3. Employment is certainly a major challenge in international life. It presupposes a sound distribution of work and solidarity between all persons of a working age who are able to do so. In this spirit, it is not normal for some professional categories to be preoccupied with perserving acquired benefits, which can only have negative repercussions on employment in a country. Furthermore, the parallel stystem of black-market labour seriously damages a country's economy, since it represents a refusal to participate in national life through social contributions and taxes; likewise, it places some workers, especially women and children, in an uncontrollable and unacceptable state of submission and servility, not only in poor countries but also in industrialized nations. It is the authorities' duty to see that everyone has the same opportunities regarding employment and the work code.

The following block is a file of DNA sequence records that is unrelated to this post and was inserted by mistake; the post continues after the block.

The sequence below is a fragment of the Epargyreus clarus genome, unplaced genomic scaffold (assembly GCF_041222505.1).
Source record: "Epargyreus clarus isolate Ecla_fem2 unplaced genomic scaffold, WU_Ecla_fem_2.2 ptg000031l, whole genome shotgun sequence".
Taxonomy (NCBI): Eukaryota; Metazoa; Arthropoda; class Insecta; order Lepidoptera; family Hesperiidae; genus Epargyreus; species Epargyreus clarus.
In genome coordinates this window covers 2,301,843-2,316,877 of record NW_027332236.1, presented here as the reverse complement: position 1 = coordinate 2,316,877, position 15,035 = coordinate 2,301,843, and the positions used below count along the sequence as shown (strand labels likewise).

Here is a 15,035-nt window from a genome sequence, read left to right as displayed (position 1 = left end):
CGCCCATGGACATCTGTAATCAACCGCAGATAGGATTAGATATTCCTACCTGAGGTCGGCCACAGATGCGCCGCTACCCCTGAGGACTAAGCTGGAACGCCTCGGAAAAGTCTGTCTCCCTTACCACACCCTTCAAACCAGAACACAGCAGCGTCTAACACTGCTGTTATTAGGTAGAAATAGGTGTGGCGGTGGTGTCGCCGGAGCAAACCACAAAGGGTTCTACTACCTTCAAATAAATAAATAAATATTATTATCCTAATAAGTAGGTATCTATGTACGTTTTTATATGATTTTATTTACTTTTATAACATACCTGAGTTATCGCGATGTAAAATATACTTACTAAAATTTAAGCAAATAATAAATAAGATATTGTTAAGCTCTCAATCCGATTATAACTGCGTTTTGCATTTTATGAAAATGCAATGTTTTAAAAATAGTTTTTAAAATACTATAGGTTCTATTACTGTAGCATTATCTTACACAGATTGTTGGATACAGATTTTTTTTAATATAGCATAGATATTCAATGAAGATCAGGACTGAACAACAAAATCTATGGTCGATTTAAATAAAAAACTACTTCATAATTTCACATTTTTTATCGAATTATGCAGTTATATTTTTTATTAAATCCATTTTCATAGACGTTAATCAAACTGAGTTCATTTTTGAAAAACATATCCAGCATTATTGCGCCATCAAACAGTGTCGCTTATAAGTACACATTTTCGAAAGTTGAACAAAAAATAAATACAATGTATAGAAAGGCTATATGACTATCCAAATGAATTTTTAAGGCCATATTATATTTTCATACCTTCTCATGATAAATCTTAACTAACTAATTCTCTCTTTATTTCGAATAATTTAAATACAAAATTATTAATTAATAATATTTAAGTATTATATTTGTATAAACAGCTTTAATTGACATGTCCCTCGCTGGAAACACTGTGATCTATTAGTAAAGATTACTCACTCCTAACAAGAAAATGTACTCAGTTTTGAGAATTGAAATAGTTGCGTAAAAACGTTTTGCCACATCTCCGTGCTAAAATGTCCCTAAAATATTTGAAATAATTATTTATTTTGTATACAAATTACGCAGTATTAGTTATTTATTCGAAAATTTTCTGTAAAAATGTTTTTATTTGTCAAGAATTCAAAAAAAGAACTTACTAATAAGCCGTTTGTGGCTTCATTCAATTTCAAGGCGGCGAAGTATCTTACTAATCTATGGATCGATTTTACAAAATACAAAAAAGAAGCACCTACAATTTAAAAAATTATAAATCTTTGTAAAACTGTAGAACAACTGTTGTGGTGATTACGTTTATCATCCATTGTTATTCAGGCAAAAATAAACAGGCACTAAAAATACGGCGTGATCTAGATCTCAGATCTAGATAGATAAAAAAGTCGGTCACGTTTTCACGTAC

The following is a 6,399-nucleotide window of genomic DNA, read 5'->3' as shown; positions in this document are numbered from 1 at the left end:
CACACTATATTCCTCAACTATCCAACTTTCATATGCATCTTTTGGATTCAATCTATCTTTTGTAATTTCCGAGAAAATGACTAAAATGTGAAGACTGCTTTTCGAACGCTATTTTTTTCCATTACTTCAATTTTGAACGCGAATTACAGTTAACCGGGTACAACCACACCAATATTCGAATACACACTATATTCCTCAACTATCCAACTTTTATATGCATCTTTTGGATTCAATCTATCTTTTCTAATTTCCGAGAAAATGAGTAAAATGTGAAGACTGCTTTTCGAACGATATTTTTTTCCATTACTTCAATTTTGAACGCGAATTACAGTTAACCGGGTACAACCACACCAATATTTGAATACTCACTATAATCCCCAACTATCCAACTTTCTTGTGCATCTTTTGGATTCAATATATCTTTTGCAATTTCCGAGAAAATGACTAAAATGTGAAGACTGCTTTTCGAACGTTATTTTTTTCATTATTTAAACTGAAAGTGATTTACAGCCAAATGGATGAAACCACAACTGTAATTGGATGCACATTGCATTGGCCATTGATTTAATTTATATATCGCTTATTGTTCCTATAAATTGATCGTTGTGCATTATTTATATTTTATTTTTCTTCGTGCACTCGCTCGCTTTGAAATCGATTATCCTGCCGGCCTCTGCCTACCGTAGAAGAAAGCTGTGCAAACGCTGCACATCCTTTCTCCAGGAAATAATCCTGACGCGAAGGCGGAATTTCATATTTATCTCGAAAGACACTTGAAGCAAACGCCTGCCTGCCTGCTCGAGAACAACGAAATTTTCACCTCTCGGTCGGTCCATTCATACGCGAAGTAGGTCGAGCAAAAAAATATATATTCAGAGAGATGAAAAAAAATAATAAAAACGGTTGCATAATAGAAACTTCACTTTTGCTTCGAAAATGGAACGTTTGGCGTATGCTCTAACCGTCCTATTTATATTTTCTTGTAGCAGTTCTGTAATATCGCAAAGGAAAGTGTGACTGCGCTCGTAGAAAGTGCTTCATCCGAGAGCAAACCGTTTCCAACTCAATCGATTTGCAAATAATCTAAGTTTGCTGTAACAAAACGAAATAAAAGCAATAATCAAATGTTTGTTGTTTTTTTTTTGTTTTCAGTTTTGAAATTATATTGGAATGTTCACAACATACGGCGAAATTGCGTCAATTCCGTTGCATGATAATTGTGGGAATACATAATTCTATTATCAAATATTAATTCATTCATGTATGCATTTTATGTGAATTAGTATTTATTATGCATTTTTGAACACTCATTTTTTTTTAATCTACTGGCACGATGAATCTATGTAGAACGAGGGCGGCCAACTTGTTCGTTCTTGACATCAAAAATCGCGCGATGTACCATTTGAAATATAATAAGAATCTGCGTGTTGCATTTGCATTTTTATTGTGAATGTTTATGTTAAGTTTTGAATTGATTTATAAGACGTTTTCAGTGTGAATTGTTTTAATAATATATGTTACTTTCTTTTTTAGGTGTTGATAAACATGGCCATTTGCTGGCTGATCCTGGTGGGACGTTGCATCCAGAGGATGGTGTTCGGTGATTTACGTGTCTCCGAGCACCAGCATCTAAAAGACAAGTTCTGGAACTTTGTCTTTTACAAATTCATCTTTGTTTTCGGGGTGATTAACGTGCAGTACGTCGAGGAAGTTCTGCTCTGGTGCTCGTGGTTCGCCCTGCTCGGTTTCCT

4. Work is an essential element for everyone. It contributes to his personal growth because it is an integral part of his everyday life. Idleness offers no interior motivation and does not allow a person to plan for the future; not only does it bring "loss and great want" (Tb 4,13), but it is also the enemy of a good moral life (cf. Sir Si 33,29). Work also ensures every individual a place in society, through the justifiable feeling of being useful to the human community and through the growth of fraternal relations; further more, it enables him to participate responsibly in the life of his country and to contribute to the work of creation.